Parliament resumes its deliberations on the Protection of Information Bill on Monday with pressure on the ruling party to go beyond its concessions.
Parliament resumes its deliberations on the Protection of Information Bill on Monday with pressure on the ruling party to go beyond concessions promised last month when it came under fire from Cosatu.
During the parliamentary recess, warnings were heard from several quarters that the climb-down did not defuse a fundamental threat to freedom of information and expression.
Among the critics was Nobel literature laureate Nadine Gordimer, who said hard-won concessions “are to be understood for what they are—token moves to silence the rejection of the Bill”.
Echoing Gordimer, academics and activists argue the legislation was conceived to give the state wide powers of secrecy and could not be wrested from its origins by lopping away offending clauses.
The African National Congress last month agreed to restrict the power to classify information to the state security bodies, a dramatic reduction in scope as the Bill had previously sought to allow about 1 000 organs of state—from ministries to public museums—to keep top secret files.
Murray Hunter, the coordinator of the Right2Know campaign, said he would now press lawmakers to restrict the instances where intelligence officials could classify information.
“It is better, but it is not great,” he said, adding the Bill was essentially about expanding the power of government’s security cluster.
As it stood, the state could still draw a veil over any issue by proclaiming it a “security matter”, with severe implications for the rights of not just the media, but all citizens.
The opposition group would rather remaining problems be resolved by MPs, but if this failed it would launch a court challenge, he said.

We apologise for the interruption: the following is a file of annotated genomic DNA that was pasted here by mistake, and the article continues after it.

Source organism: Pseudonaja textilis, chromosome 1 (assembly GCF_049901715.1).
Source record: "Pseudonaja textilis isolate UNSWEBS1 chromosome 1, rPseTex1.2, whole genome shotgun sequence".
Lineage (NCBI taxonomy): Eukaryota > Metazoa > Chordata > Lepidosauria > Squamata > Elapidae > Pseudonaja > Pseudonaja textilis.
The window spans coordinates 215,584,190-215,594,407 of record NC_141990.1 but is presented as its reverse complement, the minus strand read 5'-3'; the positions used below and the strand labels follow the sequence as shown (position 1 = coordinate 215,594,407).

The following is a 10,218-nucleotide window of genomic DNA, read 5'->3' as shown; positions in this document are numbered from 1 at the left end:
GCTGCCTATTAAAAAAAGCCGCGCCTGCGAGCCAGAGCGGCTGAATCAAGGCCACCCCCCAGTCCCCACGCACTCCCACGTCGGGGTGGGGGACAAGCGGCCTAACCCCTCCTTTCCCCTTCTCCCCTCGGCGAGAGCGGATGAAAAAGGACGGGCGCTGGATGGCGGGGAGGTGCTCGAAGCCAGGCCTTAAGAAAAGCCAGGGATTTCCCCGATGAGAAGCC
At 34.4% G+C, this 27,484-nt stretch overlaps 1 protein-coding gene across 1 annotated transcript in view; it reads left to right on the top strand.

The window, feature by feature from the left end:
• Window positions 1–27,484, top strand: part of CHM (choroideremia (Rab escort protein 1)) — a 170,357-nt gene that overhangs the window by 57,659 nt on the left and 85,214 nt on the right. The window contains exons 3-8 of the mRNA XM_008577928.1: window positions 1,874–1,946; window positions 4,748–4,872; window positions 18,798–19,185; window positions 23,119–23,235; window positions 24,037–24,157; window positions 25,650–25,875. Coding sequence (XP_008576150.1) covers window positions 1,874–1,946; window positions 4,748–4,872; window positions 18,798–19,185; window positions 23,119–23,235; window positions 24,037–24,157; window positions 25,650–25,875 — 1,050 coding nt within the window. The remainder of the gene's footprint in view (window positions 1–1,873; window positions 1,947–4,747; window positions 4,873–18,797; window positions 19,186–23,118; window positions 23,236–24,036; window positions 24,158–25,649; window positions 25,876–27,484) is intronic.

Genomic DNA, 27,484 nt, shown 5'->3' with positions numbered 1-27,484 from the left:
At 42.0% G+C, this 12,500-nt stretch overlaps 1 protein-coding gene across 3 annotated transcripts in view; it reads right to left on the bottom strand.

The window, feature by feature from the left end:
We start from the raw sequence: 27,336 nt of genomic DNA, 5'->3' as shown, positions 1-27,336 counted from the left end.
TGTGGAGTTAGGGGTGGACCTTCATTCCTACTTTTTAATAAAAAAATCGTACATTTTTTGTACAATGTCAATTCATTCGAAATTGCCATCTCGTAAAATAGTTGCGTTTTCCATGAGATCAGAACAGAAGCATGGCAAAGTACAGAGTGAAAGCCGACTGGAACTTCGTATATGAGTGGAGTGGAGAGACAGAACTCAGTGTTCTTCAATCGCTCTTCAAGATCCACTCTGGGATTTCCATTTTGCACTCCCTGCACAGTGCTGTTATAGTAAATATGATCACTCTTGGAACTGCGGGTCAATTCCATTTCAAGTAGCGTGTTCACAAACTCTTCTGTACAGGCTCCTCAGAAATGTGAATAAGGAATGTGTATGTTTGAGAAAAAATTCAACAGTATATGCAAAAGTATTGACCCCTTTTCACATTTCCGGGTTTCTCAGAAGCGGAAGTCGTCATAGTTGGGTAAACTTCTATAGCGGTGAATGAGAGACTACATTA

Wits law professor Iain Currie said the Bill’s chances of passing constitutional muster were about “50-50”, following the concessions, which also included scrapping mandatory jail sentences for possessing and passing on classified information.
Unlike the political opposition, he believed that a complete re-draft aimed only at securing defence secrets was needed instead of the “emergency surgery” being done in the legislature.
“It is not necessarily going to result in workable legislation,” Currie said .
“The Bill was designed in a different way and a far better way to redesign it would be to start off with legislation aimed at classifying official state secrets”.
Currie said an agreement by ruling party lawmakers to remove clauses on the protection of valuable information from the Bill was welcome because it did not belong in conventional legislation on state secrets.
But it had created a gap on how to safeguard information in state hands, such as home affairs records, and this should be dealt with in separate legislation or regulations.
Currie and Wits colleagues had argued in a discussion paper that a major remaining sticking point on the Bill—the absence of a public interest defence—could be resolved by introducing a “harm test”.
The ANC has not budged on calls for a defence that would allow whistleblowers and media facing prison for disclosing state secrets to argue that they did so for the public good.
The lecturers proposed that the lawmakers return to a 2008 version of the Bill to borrow a provision that prescribes punishment for disclosure only where it could cause serious harm to the country.
“[It] would allow persons to argue and attempt to demonstrate that they have in fact acted in a manner that protected rather than harmed the security of the state.”
Hunter has welcomed the proposal and there have been indications that the state security ministry may consider it as a way out of the impasse.
Rights groups, the Congress of South African Trade Unions and the opposition hope assurances are cast in writing from next week.
Cosatu’s parliamentary representative Prakashnee Govender said the concessions, widely seen as a response to the ANC ally’s threat of a Constitutional Court challenge, were perhaps “over-reported”.
“The direction was encouraging but we have to see to what extent there is movement on the things that are of concern to us.” - Sapa. .